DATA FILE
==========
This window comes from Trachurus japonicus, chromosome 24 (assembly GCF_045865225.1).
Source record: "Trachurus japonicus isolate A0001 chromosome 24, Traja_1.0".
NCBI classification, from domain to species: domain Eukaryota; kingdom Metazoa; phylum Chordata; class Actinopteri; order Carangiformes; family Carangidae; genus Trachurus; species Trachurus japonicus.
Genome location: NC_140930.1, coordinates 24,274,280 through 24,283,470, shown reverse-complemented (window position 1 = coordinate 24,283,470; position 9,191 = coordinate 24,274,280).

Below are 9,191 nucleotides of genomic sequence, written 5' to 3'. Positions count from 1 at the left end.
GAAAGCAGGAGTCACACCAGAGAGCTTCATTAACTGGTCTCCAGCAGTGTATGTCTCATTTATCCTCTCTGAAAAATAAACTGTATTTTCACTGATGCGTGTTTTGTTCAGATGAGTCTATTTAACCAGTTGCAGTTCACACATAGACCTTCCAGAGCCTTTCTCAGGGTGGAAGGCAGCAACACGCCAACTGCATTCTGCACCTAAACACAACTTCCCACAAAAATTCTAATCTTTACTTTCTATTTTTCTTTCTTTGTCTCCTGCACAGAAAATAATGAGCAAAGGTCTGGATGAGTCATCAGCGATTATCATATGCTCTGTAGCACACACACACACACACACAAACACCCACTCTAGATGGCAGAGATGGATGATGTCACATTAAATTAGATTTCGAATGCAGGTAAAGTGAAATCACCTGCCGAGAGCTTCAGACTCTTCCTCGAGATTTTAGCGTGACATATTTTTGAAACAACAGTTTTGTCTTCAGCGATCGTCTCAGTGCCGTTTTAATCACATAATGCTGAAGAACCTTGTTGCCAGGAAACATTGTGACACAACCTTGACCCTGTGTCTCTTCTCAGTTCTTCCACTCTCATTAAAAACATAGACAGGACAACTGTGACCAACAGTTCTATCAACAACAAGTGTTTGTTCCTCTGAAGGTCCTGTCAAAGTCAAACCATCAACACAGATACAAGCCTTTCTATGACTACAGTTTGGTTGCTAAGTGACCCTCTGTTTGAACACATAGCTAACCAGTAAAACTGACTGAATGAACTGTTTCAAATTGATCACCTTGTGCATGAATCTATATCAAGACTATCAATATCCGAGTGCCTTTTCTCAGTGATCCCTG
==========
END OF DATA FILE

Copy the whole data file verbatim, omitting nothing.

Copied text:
This window comes from Trachurus japonicus, chromosome 24 (assembly GCF_045865225.1).
Source record: "Trachurus japonicus isolate A0001 chromosome 24, Traja_1.0".
NCBI classification, from domain to species: domain Eukaryota; kingdom Metazoa; phylum Chordata; class Actinopteri; order Carangiformes; family Carangidae; genus Trachurus; species Trachurus japonicus.
Genome location: NC_140930.1, coordinates 24,274,280 through 24,283,470, shown reverse-complemented (window position 1 = coordinate 24,283,470; position 9,191 = coordinate 24,274,280).

Below are 9,191 nucleotides of genomic sequence, written 5' to 3'. Positions count from 1 at the left end.
GAAAGCAGGAGTCACACCAGAGAGCTTCATTAACTGGTCTCCAGCAGTGTATGTCTCATTTATCCTCTCTGAAAAATAAACTGTATTTTCACTGATGCGTGTTTTGTTCAGATGAGTCTATTTAACCAGTTGCAGTTCACACATAGACCTTCCAGAGCCTTTCTCAGGGTGGAAGGCAGCAACACGCCAACTGCATTCTGCACCTAAACACAACTTCCCACAAAAATTCTAATCTTTACTTTCTATTTTTCTTTCTTTGTCTCCTGCACAGAAAATAATGAGCAAAGGTCTGGATGAGTCATCAGCGATTATCATATGCTCTGTAGCACACACACACACACACACAAACACCCACTCTAGATGGCAGAGATGGATGATGTCACATTAAATTAGATTTCGAATGCAGGTAAAGTGAAATCACCTGCCGAGAGCTTCAGACTCTTCCTCGAGATTTTAGCGTGACATATTTTTGAAACAACAGTTTTGTCTTCAGCGATCGTCTCAGTGCCGTTTTAATCACATAATGCTGAAGAACCTTGTTGCCAGGAAACATTGTGACACAACCTTGACCCTGTGTCTCTTCTCAGTTCTTCCACTCTCATTAAAAACATAGACAGGACAACTGTGACCAACAGTTCTATCAACAACAAGTGTTTGTTCCTCTGAAGGTCCTGTCAAAGTCAAACCATCAACACAGATACAAGCCTTTCTATGACTACAGTTTGGTTGCTAAGTGACCCTCTGTTTGAACACATAGCTAACCAGTAAAACTGACTGAATGAACTGTTTCAAATTGATCACCTTGTGCATGAATCTATATCAAGACTATCAATATCCGAGTGCCTTTTCTCAGTGATCCCTG